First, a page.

Even if the appeal were not dismissed as untimely, the claims seeking Mr. Howard's dismissal must be dismissed for failure to join a necessary party. A party whose rights would be adversely affected by a determination of an appeal in favor of petitioner is a necessary party and must be joined as such (Appeal of Schuler, 37 Ed Dept Rep 512; Appeal of Williams, et al., 36 id. 270; Appeal of Karliner, 36 id. 30). In this case, petitioners request that Mr. Howard be removed from his position, but fail to join him as a party to the appeal. Therefore, to the extent that the petition seeks relief against Mr. Howard, it must be dismissed.

Additionally, the claim against Mr. Howard must be dismissed as moot. Respondent has notified my Office of Counsel that Mr. Howard retired from his position as a school bus driver effective October 21, 1998. It is well settled that the Commissioner will only consider matters in actual controversy and will not render a decision on a state of facts which no longer exists or which subsequent events have laid to rest (Appeal of Rollins, 38 Ed Dept Rep 192; Appeal of Boehm, 37 id. 208; Appeal of Lawson, 36 id. 450).

While the appeal must be dismissed on procedural grounds, I am compelled to comment further because of the seriousness of the charges. In my view, the investigation conducted by school officials was not reasonably calculated to ascertain the truth. First, school officials did not interview one of the three students identified as having witnessed the incident in question. That student, Michele Drum, told her parents and Mrs. Lippmann that she had seen Mr. Howard kick Scott twice. Michelle's parents even wrote to the superintendent with this information. Yet, officials chose not to interview Michelle. Further, officials mistakenly interviewed a student who was not even on the bus, apparently confusing him with a different student with the same last name who had been identified by petitioners. The single student who they did interview stated that he was unsure whether he was on the bus that day. On these facts, the district decided Scott's account could not be corroborated. Given the totality of the circumstances, this seems a premature conclusion.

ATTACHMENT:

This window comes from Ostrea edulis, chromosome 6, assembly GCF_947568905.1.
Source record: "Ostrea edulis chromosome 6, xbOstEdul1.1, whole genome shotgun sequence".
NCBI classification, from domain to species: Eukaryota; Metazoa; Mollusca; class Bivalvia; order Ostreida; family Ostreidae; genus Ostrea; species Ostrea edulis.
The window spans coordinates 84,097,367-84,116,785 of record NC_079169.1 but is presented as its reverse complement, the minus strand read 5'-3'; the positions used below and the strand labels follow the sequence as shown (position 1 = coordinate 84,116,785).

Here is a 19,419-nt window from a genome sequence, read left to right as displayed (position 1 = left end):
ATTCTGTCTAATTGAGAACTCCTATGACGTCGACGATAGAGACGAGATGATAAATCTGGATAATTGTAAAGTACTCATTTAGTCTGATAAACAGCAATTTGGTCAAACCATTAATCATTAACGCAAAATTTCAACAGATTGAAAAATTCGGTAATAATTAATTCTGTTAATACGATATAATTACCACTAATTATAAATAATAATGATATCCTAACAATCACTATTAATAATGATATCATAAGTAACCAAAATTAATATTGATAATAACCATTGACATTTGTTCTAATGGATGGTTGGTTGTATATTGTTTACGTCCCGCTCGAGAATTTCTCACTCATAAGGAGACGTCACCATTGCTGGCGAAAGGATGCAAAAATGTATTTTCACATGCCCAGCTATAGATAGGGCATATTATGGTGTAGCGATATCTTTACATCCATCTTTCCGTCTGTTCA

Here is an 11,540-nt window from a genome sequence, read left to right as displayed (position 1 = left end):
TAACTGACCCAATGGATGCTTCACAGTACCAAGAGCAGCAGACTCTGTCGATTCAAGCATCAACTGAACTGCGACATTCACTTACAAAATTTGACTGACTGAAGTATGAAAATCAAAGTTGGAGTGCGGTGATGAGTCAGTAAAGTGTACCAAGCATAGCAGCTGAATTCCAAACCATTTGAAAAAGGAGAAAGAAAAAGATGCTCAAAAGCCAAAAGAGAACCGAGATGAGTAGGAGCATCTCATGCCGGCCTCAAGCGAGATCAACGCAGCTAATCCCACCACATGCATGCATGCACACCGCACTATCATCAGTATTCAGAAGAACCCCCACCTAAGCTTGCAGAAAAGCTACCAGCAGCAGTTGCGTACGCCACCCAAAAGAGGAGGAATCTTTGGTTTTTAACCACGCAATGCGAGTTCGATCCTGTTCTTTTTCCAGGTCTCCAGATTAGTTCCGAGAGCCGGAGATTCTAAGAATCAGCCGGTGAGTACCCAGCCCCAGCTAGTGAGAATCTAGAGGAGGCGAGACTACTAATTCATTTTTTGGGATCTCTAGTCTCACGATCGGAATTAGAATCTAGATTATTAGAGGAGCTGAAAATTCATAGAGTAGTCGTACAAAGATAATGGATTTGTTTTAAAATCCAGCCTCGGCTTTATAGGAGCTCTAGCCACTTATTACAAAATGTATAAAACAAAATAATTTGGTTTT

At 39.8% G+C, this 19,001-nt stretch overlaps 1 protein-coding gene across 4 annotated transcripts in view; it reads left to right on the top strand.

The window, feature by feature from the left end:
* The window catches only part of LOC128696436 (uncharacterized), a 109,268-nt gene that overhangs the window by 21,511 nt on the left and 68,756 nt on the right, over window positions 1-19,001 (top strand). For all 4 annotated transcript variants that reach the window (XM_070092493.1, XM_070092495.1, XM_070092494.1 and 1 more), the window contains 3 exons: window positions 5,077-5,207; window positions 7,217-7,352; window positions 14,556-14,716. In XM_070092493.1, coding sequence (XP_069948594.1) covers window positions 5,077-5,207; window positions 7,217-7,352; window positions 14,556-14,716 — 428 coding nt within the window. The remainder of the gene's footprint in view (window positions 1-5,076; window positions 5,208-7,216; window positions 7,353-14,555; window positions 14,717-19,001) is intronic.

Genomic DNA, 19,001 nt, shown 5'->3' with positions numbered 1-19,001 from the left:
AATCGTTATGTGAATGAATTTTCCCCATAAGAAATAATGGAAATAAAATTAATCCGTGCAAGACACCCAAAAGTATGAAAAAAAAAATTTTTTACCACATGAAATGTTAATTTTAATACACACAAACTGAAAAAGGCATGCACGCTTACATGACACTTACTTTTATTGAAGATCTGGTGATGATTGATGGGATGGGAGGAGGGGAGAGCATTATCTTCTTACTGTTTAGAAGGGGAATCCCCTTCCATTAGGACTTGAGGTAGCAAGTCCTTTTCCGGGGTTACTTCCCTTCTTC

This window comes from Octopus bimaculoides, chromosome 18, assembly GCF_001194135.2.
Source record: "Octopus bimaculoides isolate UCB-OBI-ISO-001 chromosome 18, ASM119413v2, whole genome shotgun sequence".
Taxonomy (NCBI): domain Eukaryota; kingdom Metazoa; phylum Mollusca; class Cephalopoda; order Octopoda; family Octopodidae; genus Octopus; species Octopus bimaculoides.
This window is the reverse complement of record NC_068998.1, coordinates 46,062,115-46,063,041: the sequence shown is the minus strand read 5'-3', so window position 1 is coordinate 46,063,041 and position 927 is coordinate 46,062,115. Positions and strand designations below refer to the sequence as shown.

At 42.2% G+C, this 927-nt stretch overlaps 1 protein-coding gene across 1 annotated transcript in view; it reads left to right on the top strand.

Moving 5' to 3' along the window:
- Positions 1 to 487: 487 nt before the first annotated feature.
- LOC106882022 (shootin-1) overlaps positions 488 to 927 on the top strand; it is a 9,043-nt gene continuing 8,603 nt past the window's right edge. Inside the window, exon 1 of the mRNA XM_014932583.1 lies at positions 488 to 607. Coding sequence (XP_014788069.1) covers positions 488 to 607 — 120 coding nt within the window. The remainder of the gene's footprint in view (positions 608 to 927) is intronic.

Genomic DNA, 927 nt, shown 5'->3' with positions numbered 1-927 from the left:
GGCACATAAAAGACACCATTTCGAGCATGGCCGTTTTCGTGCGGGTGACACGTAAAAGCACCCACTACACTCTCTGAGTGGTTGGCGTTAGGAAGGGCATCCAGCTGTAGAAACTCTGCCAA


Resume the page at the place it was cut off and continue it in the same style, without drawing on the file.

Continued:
Moreover, the manner in which officials interviewed Scott was not conducive to a candid conversation. Scott, a ten year old, had accused his bus driver of assaulting him. Several parents had written to the district advising that their children were afraid of Mr. Howard. Yet, under these circumstances the principal chose to speak with Scott for the first time about the incident in the presence of his alleged assailant and in the principal's office. Most fourth graders would be intimidated in such a setting – especially when the bus driver is permitted to address the child and tell him he is owed an apology.

Given the paucity of information revealed by respondent's limited investigation, this case comes down to Mr. Howard's word against Scott's. The district appears to have given Mr. Howard the benefit of the doubt because he has no prior disciplinary record. However, neither does Scott. The district cannot suggest a motive for Scott to make up such a story, nor can officials explain why the parents of other children would write to express similar concerns. These facts, and Mr. Howard's inappropriate treatment of Scott in calling him a liar and asking him for an apology, suggest that the district should have investigated more thoroughly.

I can make no judgment based upon the record before me as to Mr. Howard's guilt or innocence. However, we teach our children at home and in school to say "no" if someone tries to hurt them and encourage them to tell an adult. The adults must then do their best to protect them. I urge district officials to review very thoroughly allegations of physical abuse in the future.